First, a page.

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Gear Prudence: Tourist season is coming up, and it kicks off in a major way with the cherry blossoms. I went to see the blossoms by car last year and it was a total traffic nightmare! This year I’m thinking about biking, but I’m a pretty trepidatious cyclist and wonder if it’s maybe not a great idea given all the crowds. Even still, I think think the trees are pretty and want to see them. Any tips for getting around by bike? —Biking Likely Overall
Superior Scoping Out Method

Dear BLOSSOM: Here’s the thing: If you are going to be anywhere near the cherry blossoms anytime near peak bloom—whether by bike, car, on foot, pogo stick, bus, whatever—it’s likely going to be crowded. You know that already, but it’s really important that you fully grok the implications. Scads of people, many of whom don’t know their way around, are overcome by the distracting allure of trees and crammed within a finite space. This sets up a situation in which mobility will be severely curtailed, and coping with this will require both patience and wits.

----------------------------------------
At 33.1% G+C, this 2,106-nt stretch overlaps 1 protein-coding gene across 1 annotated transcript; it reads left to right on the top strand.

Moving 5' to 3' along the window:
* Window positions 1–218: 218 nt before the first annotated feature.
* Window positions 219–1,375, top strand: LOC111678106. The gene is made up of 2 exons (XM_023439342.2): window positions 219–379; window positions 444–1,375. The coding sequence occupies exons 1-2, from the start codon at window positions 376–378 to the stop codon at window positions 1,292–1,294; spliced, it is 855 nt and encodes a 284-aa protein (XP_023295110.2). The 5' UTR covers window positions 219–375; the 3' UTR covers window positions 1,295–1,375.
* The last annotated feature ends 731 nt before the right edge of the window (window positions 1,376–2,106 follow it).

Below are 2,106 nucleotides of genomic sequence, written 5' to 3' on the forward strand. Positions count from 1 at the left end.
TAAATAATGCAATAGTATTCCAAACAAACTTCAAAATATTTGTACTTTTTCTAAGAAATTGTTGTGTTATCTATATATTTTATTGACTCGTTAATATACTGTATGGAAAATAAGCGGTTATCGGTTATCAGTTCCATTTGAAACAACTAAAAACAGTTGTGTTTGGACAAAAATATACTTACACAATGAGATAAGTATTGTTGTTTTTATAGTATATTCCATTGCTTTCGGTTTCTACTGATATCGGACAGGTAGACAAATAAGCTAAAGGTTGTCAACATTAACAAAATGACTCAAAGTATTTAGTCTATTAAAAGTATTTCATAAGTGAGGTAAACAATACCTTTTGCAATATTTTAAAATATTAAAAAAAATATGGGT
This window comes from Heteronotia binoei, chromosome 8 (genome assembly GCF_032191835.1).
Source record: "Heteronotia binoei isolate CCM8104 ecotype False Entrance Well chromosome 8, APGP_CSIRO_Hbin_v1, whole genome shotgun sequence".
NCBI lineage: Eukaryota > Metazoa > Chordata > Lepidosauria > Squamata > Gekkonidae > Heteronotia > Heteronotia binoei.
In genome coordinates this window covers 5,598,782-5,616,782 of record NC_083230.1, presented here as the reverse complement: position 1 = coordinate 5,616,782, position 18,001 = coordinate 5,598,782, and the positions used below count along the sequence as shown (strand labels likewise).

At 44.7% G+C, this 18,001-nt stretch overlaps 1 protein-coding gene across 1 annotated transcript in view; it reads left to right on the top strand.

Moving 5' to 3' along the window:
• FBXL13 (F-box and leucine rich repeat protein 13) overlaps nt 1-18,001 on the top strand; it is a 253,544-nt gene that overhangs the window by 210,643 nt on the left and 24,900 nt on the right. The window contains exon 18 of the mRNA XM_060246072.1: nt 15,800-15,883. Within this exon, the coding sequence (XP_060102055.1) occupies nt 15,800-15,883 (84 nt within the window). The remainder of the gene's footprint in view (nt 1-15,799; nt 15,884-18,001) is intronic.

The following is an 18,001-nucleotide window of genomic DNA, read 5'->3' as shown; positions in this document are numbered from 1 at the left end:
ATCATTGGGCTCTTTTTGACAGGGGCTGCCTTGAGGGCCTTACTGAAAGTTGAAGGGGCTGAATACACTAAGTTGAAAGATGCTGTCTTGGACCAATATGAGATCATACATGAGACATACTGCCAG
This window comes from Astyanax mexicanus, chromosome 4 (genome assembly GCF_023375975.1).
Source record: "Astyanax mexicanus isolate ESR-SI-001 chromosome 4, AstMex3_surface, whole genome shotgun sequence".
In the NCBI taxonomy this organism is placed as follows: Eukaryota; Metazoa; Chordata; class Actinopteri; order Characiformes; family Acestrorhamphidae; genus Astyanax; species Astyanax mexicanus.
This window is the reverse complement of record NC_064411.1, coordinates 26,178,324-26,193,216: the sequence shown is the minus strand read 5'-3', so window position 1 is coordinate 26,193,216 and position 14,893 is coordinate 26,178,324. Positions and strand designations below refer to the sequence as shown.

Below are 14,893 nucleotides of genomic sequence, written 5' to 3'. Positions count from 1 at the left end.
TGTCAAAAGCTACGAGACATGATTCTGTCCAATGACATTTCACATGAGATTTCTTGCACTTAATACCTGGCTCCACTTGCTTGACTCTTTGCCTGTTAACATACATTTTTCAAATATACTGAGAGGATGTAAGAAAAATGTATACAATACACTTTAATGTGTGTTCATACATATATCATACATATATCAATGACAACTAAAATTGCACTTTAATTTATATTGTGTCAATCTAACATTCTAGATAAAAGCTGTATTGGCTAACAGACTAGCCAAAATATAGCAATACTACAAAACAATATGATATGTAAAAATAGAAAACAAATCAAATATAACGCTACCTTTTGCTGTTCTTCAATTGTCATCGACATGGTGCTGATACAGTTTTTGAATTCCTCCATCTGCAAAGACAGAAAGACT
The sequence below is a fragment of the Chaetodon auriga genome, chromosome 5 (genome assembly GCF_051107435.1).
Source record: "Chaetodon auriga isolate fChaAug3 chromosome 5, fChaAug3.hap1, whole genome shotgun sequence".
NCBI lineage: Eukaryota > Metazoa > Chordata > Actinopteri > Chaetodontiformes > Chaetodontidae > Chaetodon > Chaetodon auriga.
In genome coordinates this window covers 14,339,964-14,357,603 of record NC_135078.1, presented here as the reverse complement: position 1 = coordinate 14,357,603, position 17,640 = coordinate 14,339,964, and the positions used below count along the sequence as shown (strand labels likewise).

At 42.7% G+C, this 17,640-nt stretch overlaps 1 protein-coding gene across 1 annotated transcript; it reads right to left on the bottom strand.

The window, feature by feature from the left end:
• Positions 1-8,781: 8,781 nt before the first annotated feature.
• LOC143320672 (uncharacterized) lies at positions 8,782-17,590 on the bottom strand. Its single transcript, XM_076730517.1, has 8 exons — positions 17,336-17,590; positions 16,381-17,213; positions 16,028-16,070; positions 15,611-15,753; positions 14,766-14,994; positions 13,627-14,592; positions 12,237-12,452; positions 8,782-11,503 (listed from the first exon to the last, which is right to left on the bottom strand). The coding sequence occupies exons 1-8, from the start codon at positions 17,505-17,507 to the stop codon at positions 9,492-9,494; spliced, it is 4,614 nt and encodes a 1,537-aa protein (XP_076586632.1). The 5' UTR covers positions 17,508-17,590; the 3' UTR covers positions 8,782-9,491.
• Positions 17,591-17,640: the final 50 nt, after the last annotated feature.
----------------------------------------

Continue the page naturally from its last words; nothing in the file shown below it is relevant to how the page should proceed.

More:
Getting to the blossoms by bike is a great idea. Car traffic truly is a disaster and riding a bicycle allows you to bypass most (but not all) of it. If you ride on the street, be mindful of distracted and frustrated drivers. Be especially wary of tour buses. There are many of them, they take up a lot of space, and their drivers have serious blindspots. If you ride on the paths, make way for pedestrians and be courteous. It will be slow going. Deal. Literally zero people will have any sympathy for your inability to go fast. This is not the time for that and you should modulate expectations accordingly.

While a bicycle is a great way to get down to the Tidal Basin, it’s not the best tool for getting around it. Those are narrow paths, so lock up the bike and perambulate if you must take a closer look. Do not lock your bike to a tree. If you do, you are worse than Saruman and should be dealt with accordingly. If you’re a Capital Bikeshare member, this might prove a much better option than riding your own bike. This will be especially true at the times when the D.C. Department of Transportation sets up a corral to ensure that all arriving bikes can be successfully docked and accommodated. (Check @bikeshare for details.)

Overall, GP’s advice is this: Keep moving. If you must go, go early on a weekday morning when there are fewer visitors. Marvel at the fact that trees, once again, did their tree thing. Natural beauty is fleeting and so should your visit be. Don’t stop, even to take a picture. Repost the one you took last year. No one will be able tell the difference anyway. —GP

Gear Prudence is Brian McEntee, who tweets at @sharrowsDC. Got a questions about bicycling? Email gearprudence@washcp.com.